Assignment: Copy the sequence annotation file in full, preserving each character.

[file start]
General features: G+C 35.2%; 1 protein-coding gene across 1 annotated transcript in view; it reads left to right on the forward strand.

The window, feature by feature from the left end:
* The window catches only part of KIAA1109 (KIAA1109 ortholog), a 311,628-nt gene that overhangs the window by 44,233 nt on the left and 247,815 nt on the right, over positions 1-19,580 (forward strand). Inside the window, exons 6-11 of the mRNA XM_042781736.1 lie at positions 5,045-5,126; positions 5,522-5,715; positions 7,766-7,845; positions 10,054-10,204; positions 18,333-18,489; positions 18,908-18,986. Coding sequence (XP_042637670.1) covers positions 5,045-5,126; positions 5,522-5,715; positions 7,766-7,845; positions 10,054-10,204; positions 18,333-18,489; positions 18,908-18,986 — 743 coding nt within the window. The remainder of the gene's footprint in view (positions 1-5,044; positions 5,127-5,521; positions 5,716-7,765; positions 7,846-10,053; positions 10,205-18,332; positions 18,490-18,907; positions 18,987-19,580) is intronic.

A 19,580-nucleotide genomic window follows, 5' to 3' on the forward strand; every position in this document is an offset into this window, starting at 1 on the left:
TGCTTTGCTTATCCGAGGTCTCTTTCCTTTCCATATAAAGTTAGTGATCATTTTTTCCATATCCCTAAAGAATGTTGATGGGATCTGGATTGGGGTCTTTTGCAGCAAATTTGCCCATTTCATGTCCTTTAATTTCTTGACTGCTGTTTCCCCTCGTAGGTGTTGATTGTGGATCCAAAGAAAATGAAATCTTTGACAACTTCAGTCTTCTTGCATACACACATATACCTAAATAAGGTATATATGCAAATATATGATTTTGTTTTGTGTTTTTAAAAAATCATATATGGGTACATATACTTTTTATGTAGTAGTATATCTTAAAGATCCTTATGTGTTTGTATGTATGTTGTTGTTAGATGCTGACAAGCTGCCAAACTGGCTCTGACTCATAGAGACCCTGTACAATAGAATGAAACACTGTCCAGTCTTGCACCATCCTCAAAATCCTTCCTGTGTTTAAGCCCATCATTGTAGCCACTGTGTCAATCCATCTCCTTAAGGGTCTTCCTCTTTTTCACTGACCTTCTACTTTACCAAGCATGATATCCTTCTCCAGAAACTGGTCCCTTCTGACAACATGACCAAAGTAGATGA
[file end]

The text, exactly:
General features: G+C 35.2%; 1 protein-coding gene across 1 annotated transcript in view; it reads left to right on the forward strand.

The window, feature by feature from the left end:
* The window catches only part of KIAA1109 (KIAA1109 ortholog), a 311,628-nt gene that overhangs the window by 44,233 nt on the left and 247,815 nt on the right, over positions 1-19,580 (forward strand). Inside the window, exons 6-11 of the mRNA XM_042781736.1 lie at positions 5,045-5,126; positions 5,522-5,715; positions 7,766-7,845; positions 10,054-10,204; positions 18,333-18,489; positions 18,908-18,986. Coding sequence (XP_042637670.1) covers positions 5,045-5,126; positions 5,522-5,715; positions 7,766-7,845; positions 10,054-10,204; positions 18,333-18,489; positions 18,908-18,986 — 743 coding nt within the window. The remainder of the gene's footprint in view (positions 1-5,044; positions 5,127-5,521; positions 5,716-7,765; positions 7,846-10,053; positions 10,205-18,332; positions 18,490-18,907; positions 18,987-19,580) is intronic.

A 19,580-nucleotide genomic window follows, 5' to 3' on the forward strand; every position in this document is an offset into this window, starting at 1 on the left:
TGCTTTGCTTATCCGAGGTCTCTTTCCTTTCCATATAAAGTTAGTGATCATTTTTTCCATATCCCTAAAGAATGTTGATGGGATCTGGATTGGGGTCTTTTGCAGCAAATTTGCCCATTTCATGTCCTTTAATTTCTTGACTGCTGTTTCCCCTCGTAGGTGTTGATTGTGGATCCAAAGAAAATGAAATCTTTGACAACTTCAGTCTTCTTGCATACACACATATACCTAAATAAGGTATATATGCAAATATATGATTTTGTTTTGTGTTTTTAAAAAATCATATATGGGTACATATACTTTTTATGTAGTAGTATATCTTAAAGATCCTTATGTGTTTGTATGTATGTTGTTGTTAGATGCTGACAAGCTGCCAAACTGGCTCTGACTCATAGAGACCCTGTACAATAGAATGAAACACTGTCCAGTCTTGCACCATCCTCAAAATCCTTCCTGTGTTTAAGCCCATCATTGTAGCCACTGTGTCAATCCATCTCCTTAAGGGTCTTCCTCTTTTTCACTGACCTTCTACTTTACCAAGCATGATATCCTTCTCCAGAAACTGGTCCCTTCTGACAACATGACCAAAGTAGATGA